This work gained me membership in the International Society of Typographic Designers. 
ISTD, is a professional body run by and for typographers, graphic designers and educators. The Society has an international membership who share and support its aim to create and inspire interest in all forms of typographic communication.

Membership is awarded to practising designers, educators and graduating students who demonstrate, through the quality of their work, their commitment to achieving the highest possible standard of visual communication.

Becoming accepted as a member of the ISTD gives you a professional qualification which is held in great respect by the design industry.
‘The Periodic Table: Chart of Numbers’ is an artefact designed in response to the ISTD student assessment brief 'The Significance of Numbers'. This project aims to be a celebration of the significance of numbers in our lives and establishes a clear understanding of how numbers give meaning to the world around us. To answer this brief I have explored the Periodic Table of Elements, an array of numbers structured to provide a succinct organisation of the whole of chemistry. Numbers help us to comprehend the complexity of the table and each number means something significant to the world around us. The numbers influence our everyday. We eat and breathe the periodic table; we stand and live in it. 
My conceptual direction takes the reader on a journey of scientific discovery through the curation of the austere chart of numbers. It explores how the table came to be, how it is today and why the founder became so famous. It then delves into the chemical elements themselves and talks about 5 of the elements most significant and vital for our existence.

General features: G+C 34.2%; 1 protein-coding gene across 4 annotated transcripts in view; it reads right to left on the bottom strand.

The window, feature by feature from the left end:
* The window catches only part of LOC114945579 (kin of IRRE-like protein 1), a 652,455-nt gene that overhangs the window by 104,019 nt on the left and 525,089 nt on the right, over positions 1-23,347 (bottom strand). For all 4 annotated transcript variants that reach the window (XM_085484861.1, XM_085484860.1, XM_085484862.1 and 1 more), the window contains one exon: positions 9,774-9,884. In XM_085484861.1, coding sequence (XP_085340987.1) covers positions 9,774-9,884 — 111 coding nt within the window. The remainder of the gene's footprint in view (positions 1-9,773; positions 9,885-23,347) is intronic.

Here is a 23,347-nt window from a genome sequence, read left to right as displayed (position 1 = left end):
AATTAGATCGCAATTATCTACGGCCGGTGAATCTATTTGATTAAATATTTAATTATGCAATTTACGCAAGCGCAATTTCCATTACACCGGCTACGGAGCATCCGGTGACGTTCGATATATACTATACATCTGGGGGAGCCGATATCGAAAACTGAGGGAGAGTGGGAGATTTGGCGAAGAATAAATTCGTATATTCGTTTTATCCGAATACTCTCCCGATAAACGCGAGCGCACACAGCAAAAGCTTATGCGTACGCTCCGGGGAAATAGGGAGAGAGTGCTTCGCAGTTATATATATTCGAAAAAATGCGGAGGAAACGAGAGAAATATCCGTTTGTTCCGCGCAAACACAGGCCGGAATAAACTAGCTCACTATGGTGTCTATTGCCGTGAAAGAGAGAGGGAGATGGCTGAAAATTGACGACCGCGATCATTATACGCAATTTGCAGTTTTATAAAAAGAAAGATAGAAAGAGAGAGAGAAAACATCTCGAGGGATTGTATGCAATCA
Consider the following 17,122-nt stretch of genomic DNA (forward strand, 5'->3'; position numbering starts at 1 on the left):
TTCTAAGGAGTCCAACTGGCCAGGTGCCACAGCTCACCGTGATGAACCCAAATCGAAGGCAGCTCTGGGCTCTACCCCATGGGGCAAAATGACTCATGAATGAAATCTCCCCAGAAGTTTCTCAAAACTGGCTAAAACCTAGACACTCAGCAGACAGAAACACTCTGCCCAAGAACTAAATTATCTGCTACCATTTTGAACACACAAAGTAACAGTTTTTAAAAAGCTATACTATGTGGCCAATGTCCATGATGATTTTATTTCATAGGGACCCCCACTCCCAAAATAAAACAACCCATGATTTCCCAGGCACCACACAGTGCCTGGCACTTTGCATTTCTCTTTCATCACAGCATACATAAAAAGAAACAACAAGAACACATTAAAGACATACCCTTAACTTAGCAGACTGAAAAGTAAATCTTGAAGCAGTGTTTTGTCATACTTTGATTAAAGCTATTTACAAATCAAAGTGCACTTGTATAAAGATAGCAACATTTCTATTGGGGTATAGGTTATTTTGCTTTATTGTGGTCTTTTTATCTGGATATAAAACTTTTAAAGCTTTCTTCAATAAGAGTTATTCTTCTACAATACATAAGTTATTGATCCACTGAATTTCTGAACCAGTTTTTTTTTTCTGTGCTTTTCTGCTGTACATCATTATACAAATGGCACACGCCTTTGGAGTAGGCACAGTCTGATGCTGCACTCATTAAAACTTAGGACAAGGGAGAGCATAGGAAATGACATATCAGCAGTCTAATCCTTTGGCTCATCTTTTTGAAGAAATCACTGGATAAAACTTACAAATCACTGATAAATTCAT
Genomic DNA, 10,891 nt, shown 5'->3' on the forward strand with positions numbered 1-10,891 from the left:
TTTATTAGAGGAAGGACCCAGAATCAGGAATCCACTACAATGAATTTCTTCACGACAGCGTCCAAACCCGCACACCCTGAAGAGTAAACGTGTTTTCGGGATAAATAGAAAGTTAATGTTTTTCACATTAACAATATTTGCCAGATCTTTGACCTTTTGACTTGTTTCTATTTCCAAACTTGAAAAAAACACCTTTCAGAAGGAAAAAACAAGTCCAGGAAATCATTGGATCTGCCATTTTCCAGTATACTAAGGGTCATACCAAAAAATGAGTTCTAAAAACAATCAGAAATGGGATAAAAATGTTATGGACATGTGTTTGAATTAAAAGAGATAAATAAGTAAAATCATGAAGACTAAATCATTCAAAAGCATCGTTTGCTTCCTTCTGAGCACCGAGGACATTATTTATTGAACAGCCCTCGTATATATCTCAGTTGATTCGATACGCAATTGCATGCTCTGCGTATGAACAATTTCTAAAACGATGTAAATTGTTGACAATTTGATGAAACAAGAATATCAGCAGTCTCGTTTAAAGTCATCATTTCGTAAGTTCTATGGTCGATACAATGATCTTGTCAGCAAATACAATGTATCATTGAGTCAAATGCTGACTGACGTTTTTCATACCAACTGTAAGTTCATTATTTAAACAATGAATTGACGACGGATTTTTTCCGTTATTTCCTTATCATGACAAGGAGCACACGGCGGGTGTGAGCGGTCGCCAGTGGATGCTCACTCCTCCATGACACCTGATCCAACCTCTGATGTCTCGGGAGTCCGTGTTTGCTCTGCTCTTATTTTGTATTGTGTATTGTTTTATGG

This artefact is aimed to peak interest in science, I find that scientific material is not well designed and saw this as an opportunity to create a well-designed book to entice everyday people to learn more about the chemical makeup of our world and how numbers have a huge role in them. 
I have used two fonts that are well known in the general public, typefaces that are robust and have been used without fail. I have used Helvetica as my sans-serif typeface because of its long history and reputation of typographic excellence and outstanding design just like the Periodic Table. This has been complemented with Bembo to give my artefact a historic, discovery feel and because of it being known as an attractive, legible book typeface. 
I have used Orange and Blue as they are complementary colours and give a clean, scientific but modern look. Blue is considered beneficial to the mind and body. It produces a calming effect - I do not want readers feeling overwhelmed by the amount of scientific information. Blue also symbolises trust, depth, intelligence and stability. Orange can be interpreted as a colour that is informal. My topic is quite factual and structured, I didn't want it to be too serious otherwise my audience wouldn't pick it up. Orange can represent change and movement in general, the Periodic Table was a structure that changed frequently when it was first being organised due to new research and findings. Orange is unimposing and doesn't offend, it just exists. 
Coptic binding reinforces my concept of a handmade collection and gathering of knowledge from scientists over many years. The Periodic Table is a curation of years worth of discovery and testing. Coptic binding shows the stitching of each page, it’s not perfect bound and it’s not clean but shows the structure of the book and how each element has been placed together.
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